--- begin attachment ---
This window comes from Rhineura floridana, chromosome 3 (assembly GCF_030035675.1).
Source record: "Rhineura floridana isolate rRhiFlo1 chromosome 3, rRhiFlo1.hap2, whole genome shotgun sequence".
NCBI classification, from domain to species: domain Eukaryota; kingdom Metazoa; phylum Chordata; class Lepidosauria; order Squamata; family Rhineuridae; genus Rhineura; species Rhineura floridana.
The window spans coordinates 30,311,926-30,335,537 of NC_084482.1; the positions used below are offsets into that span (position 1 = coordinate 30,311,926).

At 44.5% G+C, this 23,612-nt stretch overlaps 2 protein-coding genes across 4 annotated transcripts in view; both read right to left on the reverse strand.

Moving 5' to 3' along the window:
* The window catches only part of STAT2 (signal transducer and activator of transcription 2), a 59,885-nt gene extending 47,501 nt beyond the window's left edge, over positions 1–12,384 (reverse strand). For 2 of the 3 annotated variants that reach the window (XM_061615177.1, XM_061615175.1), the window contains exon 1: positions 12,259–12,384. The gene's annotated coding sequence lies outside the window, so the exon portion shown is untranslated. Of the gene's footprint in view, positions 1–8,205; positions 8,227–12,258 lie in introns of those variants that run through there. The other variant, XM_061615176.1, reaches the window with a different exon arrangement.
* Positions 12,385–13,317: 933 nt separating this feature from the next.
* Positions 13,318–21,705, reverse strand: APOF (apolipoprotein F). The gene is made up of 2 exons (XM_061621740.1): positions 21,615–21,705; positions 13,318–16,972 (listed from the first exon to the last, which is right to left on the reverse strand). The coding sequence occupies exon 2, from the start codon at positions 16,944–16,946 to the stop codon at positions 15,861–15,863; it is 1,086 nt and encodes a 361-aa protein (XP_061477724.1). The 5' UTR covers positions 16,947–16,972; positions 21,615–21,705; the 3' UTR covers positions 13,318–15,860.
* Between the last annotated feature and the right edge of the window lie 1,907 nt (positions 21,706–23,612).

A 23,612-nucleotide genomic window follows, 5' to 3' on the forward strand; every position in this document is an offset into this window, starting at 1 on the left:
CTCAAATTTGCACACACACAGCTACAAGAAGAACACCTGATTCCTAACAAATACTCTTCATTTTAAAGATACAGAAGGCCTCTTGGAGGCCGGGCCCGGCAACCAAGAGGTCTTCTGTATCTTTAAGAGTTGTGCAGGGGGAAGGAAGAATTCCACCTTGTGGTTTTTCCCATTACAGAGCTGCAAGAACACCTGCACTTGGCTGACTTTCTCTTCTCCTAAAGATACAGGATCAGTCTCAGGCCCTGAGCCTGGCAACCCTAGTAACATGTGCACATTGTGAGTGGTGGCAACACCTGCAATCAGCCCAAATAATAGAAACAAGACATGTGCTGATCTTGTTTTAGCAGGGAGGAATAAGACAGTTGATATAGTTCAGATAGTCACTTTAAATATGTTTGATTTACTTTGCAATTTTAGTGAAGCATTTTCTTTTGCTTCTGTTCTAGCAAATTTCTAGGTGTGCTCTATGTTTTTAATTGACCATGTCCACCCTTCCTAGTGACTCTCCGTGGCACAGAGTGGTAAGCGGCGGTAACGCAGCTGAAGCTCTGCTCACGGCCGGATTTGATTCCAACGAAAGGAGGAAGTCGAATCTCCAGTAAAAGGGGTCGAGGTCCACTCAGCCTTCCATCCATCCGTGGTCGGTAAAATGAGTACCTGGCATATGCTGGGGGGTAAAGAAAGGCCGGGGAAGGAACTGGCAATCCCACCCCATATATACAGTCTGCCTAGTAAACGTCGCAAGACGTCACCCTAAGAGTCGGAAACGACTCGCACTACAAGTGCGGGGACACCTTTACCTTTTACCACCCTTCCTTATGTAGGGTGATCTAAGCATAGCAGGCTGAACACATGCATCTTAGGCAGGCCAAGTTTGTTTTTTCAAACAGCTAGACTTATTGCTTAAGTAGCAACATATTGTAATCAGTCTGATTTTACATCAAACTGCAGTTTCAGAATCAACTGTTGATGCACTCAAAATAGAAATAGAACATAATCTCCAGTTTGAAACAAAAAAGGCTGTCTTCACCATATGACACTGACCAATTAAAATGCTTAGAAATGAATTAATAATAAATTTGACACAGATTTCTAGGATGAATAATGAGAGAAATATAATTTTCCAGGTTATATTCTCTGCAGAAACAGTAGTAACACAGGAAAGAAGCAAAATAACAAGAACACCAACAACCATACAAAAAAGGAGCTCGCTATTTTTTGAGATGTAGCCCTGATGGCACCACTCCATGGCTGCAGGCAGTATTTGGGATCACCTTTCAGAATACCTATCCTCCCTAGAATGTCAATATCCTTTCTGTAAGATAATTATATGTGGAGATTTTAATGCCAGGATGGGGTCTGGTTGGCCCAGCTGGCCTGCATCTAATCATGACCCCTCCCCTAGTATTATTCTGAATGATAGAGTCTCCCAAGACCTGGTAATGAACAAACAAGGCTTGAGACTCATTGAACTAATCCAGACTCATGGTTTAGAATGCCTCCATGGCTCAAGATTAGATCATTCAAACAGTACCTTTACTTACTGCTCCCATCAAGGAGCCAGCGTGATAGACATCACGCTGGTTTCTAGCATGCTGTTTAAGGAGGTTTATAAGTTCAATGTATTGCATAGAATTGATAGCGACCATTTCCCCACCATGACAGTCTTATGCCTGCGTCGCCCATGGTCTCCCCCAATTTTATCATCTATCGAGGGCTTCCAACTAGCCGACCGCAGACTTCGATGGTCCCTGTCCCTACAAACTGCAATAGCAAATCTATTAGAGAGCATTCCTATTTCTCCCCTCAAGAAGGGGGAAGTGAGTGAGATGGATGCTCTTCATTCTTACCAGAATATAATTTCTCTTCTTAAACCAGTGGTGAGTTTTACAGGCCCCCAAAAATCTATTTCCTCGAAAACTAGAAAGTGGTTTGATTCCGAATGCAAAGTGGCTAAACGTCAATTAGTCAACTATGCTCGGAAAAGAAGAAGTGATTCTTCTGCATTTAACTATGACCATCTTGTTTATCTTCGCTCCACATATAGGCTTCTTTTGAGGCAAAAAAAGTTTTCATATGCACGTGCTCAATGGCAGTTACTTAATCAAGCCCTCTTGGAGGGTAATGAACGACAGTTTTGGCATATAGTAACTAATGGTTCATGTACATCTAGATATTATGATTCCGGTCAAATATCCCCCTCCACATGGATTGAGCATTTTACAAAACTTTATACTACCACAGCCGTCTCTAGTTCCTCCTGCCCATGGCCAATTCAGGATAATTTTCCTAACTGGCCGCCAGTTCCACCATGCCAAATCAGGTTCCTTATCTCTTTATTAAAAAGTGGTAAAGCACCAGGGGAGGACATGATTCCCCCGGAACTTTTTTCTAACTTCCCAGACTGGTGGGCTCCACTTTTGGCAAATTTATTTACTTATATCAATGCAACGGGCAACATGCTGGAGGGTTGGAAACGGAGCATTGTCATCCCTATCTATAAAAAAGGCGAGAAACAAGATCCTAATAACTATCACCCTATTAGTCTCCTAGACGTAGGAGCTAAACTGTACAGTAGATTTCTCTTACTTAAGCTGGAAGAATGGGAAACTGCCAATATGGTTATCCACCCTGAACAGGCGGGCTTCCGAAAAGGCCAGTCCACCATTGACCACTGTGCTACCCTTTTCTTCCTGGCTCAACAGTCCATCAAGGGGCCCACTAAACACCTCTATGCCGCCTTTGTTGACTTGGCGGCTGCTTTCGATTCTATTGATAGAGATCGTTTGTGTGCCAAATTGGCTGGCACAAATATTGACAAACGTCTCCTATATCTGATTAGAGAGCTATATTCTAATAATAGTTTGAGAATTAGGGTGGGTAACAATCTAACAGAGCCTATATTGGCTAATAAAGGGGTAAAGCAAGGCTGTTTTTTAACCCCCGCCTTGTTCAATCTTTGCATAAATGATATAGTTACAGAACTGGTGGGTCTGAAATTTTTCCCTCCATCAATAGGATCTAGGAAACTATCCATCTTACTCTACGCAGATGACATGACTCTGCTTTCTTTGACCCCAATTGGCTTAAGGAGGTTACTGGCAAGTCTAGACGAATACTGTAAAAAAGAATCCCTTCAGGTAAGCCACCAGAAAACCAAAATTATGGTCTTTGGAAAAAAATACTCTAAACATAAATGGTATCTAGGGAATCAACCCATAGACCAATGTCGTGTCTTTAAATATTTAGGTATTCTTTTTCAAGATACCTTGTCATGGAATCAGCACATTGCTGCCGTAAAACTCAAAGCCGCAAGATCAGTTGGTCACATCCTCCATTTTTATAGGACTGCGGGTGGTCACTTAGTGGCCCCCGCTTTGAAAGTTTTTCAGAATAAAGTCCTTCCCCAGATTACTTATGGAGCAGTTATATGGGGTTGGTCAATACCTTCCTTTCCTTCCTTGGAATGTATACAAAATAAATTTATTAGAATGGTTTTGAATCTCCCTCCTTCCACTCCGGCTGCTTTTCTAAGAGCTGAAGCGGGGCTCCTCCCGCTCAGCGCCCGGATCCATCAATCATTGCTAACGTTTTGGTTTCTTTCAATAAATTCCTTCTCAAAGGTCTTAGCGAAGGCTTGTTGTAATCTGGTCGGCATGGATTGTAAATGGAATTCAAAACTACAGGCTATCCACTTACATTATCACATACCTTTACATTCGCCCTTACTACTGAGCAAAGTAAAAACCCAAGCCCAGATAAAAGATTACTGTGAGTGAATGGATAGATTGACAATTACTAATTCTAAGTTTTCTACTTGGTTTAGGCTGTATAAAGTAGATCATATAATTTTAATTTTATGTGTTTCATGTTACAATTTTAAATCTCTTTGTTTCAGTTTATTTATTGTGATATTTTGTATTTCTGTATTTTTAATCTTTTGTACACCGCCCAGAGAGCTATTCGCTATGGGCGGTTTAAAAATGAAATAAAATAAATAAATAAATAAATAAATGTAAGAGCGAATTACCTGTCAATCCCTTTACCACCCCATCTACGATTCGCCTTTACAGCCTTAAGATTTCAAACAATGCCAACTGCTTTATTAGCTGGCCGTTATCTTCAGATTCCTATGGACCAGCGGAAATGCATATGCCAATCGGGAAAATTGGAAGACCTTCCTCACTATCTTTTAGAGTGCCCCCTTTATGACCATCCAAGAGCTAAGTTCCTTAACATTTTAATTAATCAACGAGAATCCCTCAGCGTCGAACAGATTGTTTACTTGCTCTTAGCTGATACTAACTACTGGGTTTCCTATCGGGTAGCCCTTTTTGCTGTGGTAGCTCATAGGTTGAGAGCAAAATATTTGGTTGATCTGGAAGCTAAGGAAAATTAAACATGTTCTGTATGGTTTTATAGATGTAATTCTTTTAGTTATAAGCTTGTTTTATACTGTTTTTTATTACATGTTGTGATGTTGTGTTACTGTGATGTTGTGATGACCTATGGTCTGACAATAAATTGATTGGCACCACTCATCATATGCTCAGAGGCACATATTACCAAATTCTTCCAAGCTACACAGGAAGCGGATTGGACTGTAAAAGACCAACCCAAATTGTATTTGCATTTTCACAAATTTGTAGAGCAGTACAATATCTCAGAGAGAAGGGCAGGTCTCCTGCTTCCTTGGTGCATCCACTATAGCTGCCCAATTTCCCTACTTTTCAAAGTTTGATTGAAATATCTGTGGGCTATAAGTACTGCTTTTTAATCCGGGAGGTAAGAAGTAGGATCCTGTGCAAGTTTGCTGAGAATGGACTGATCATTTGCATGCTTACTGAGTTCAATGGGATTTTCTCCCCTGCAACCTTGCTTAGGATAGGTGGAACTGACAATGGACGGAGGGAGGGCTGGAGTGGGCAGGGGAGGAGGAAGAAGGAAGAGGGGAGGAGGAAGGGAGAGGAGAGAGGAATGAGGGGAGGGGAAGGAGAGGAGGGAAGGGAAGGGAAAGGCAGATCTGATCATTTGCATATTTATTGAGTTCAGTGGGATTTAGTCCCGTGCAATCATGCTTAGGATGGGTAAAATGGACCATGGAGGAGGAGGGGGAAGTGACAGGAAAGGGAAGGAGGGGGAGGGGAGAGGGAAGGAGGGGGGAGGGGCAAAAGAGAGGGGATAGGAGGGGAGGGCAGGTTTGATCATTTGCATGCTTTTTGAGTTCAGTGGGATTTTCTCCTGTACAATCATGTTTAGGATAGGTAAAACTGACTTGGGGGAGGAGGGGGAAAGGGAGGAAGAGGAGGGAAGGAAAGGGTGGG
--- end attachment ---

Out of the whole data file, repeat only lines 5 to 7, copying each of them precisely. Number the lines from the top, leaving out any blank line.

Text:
At 44.5% G+C, this 23,612-nt stretch overlaps 2 protein-coding genes across 4 annotated transcripts in view; both read right to left on the reverse strand.

Moving 5' to 3' along the window:
* The window catches only part of STAT2 (signal transducer and activator of transcription 2), a 59,885-nt gene extending 47,501 nt beyond the window's left edge, over positions 1–12,384 (reverse strand). For 2 of the 3 annotated variants that reach the window (XM_061615177.1, XM_061615175.1), the window contains exon 1: positions 12,259–12,384. The gene's annotated coding sequence lies outside the window, so the exon portion shown is untranslated. Of the gene's footprint in view, positions 1–8,205; positions 8,227–12,258 lie in introns of those variants that run through there. The other variant, XM_061615176.1, reaches the window with a different exon arrangement.